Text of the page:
Government urged to keep out of decision over Norwich’s Anglia Square revamp

The Anglia Square development from overhead. Pic: Weston Homes.

The Anglia Square development from overhead. Pic: Weston Homes. - Credit: Weston Homes

Council bosses have written to the communities secretary urging him not to call-in the decision to give the go-ahead for the multi-million pound revamp of Norwich's Anglia Square.

Communities secretary James Brokenshire. Pic: Rui Vieira/PA Wire

Communities secretary James Brokenshire. Pic: Rui Vieira/PA Wire - Credit: PA

The £271m scheme was granted permission by seven votes to five by members of Norwich City Council's planning committee earlier this month, but it could yet be overturned if the secretary of state were to conclude the wrong decision was made.

While the city council said yes – after a meeting which lasted more than six hours – there is now a wait to see whether the decision will be called-in by the government.

National body Historic England has requested that it is, which could trigger a planning inquiry and lead to the final decision being made by communities secretary James Brokenshire.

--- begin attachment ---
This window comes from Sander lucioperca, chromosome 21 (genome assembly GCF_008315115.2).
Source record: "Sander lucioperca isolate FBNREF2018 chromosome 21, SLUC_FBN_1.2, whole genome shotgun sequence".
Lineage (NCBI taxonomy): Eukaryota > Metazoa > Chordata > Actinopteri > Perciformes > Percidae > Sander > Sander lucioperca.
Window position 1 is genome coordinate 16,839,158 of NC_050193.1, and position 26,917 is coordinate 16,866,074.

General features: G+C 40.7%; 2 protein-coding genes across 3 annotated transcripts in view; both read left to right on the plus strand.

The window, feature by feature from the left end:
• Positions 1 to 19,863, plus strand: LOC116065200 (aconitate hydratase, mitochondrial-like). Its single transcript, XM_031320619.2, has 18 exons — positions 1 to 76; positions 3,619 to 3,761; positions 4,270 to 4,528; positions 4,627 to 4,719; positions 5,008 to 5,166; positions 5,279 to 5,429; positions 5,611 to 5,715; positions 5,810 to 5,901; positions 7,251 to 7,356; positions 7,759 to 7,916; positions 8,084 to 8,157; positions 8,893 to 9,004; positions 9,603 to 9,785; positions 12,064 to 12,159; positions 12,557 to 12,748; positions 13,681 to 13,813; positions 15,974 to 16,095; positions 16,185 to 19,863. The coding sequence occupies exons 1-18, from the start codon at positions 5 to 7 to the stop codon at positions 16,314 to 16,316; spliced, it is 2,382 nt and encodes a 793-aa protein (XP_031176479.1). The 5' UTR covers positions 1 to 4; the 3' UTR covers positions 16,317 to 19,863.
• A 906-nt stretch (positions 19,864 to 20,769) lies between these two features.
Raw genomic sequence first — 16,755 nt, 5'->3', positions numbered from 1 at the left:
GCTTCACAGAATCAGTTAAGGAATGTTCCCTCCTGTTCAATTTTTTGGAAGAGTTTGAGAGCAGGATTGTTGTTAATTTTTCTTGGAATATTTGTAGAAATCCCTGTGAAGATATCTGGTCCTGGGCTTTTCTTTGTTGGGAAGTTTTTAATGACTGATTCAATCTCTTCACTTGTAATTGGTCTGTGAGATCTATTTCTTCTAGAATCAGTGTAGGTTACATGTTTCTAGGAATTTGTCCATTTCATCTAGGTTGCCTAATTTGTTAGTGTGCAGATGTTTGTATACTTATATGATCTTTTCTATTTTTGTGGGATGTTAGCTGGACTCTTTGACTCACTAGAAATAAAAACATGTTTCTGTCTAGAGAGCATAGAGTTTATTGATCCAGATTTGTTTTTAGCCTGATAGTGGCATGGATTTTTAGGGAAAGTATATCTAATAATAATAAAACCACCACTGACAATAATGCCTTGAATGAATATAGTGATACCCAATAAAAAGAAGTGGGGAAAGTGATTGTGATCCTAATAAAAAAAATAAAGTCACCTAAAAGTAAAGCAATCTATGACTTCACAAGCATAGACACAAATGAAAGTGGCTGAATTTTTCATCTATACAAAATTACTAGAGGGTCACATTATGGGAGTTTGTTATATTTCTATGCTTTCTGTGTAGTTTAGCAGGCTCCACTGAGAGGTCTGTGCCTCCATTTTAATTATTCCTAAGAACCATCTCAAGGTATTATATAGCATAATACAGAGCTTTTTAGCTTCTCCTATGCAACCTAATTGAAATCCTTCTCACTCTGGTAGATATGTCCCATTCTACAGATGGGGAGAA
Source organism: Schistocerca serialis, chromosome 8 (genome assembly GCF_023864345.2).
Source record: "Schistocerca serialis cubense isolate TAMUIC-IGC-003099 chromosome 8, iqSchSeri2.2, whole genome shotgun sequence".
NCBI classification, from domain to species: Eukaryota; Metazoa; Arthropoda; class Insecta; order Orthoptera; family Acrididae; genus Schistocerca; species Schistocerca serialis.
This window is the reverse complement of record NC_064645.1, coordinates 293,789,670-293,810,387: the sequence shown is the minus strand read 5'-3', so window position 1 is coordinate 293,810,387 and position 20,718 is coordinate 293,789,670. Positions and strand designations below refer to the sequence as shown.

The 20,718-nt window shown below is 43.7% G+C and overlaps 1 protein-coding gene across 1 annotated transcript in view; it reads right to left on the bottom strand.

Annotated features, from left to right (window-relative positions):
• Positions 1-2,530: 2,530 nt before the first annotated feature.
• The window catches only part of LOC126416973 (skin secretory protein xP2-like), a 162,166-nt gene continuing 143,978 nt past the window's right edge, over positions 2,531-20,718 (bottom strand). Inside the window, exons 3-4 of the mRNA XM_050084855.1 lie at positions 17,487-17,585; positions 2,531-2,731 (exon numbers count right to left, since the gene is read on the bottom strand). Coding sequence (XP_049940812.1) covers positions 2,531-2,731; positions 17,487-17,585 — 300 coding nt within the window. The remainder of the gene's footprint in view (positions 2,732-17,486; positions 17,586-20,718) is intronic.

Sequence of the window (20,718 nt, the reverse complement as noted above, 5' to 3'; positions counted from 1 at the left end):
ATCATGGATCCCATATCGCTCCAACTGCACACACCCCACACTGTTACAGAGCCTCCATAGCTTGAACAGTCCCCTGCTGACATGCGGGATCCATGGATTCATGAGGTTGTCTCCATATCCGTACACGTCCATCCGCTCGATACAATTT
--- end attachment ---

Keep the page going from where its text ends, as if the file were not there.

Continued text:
Mr Brokenshire has placed an Article 31 Holding Direction on the application to give him time to assess the case and determine whether call in is warranted.

But the city council has written to Mr Brokenshire saying the decision should remain a local matter.

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A spokesman for Norwich City Council said: 'We have written to the secretary of state for housing asking him not to call in the planning application for the redevelopment of Anglia Square and to allow the matter to be determined locally.'

Developer Weston Homes, with investment firm Columbia Threadneedle, had applied to demolish the shopping centre, along with the neighbouring Sovereign House.

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The buildings would be replaced with new blocks, including 1,234 new homes, a leisure quarter with a cinema, car parks, a 200-bed hotel, a 20-storey tower block and a new home for Surrey Chapel.

Historic England had asked for the matter to be called-in because of the impact of the development on the city centre conservation area, important listed buildings and the character of Norwich as a whole.

Their request was backed by the city's own civic society The Norwich Society.

Other objectors included the Council for British Archaeology and the Dean and Chapter of Norwich Cathedral.

However, the city council had said while the scheme would cause 'harm', it was outweighed by the economic and social benefits it would bring.

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